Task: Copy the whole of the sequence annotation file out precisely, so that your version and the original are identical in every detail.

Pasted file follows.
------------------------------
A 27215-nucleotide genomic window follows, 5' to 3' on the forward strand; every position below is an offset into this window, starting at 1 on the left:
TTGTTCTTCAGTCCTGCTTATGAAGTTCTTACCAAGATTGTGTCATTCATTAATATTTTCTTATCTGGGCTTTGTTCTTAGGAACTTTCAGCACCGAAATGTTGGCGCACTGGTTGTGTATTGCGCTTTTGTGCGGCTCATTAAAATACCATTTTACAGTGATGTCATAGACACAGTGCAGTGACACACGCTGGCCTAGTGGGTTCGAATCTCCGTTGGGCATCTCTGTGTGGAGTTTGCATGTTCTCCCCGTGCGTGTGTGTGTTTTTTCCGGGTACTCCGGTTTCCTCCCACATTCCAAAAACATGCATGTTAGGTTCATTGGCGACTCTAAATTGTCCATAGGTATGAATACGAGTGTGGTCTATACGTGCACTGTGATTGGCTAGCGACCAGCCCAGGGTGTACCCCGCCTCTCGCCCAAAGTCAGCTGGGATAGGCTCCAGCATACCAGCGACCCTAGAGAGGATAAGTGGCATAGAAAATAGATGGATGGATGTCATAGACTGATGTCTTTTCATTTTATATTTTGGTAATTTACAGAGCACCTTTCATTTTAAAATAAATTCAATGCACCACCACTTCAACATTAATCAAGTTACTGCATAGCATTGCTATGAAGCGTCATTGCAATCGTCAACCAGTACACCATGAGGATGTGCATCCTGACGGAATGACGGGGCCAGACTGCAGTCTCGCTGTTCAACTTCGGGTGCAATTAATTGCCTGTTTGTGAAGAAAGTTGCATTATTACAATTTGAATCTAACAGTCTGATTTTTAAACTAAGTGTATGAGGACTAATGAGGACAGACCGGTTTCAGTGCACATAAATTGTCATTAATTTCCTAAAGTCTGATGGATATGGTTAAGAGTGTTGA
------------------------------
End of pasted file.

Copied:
A 27215-nucleotide genomic window follows, 5' to 3' on the forward strand; every position below is an offset into this window, starting at 1 on the left:
TTGTTCTTCAGTCCTGCTTATGAAGTTCTTACCAAGATTGTGTCATTCATTAATATTTTCTTATCTGGGCTTTGTTCTTAGGAACTTTCAGCACCGAAATGTTGGCGCACTGGTTGTGTATTGCGCTTTTGTGCGGCTCATTAAAATACCATTTTACAGTGATGTCATAGACACAGTGCAGTGACACACGCTGGCCTAGTGGGTTCGAATCTCCGTTGGGCATCTCTGTGTGGAGTTTGCATGTTCTCCCCGTGCGTGTGTGTGTTTTTTCCGGGTACTCCGGTTTCCTCCCACATTCCAAAAACATGCATGTTAGGTTCATTGGCGACTCTAAATTGTCCATAGGTATGAATACGAGTGTGGTCTATACGTGCACTGTGATTGGCTAGCGACCAGCCCAGGGTGTACCCCGCCTCTCGCCCAAAGTCAGCTGGGATAGGCTCCAGCATACCAGCGACCCTAGAGAGGATAAGTGGCATAGAAAATAGATGGATGGATGTCATAGACTGATGTCTTTTCATTTTATATTTTGGTAATTTACAGAGCACCTTTCATTTTAAAATAAATTCAATGCACCACCACTTCAACATTAATCAAGTTACTGCATAGCATTGCTATGAAGCGTCATTGCAATCGTCAACCAGTACACCATGAGGATGTGCATCCTGACGGAATGACGGGGCCAGACTGCAGTCTCGCTGTTCAACTTCGGGTGCAATTAATTGCCTGTTTGTGAAGAAAGTTGCATTATTACAATTTGAATCTAACAGTCTGATTTTTAAACTAAGTGTATGAGGACTAATGAGGACAGACCGGTTTCAGTGCACATAAATTGTCATTAATTTCCTAAAGTCTGATGGATATGGTTAAGAGTGTTGA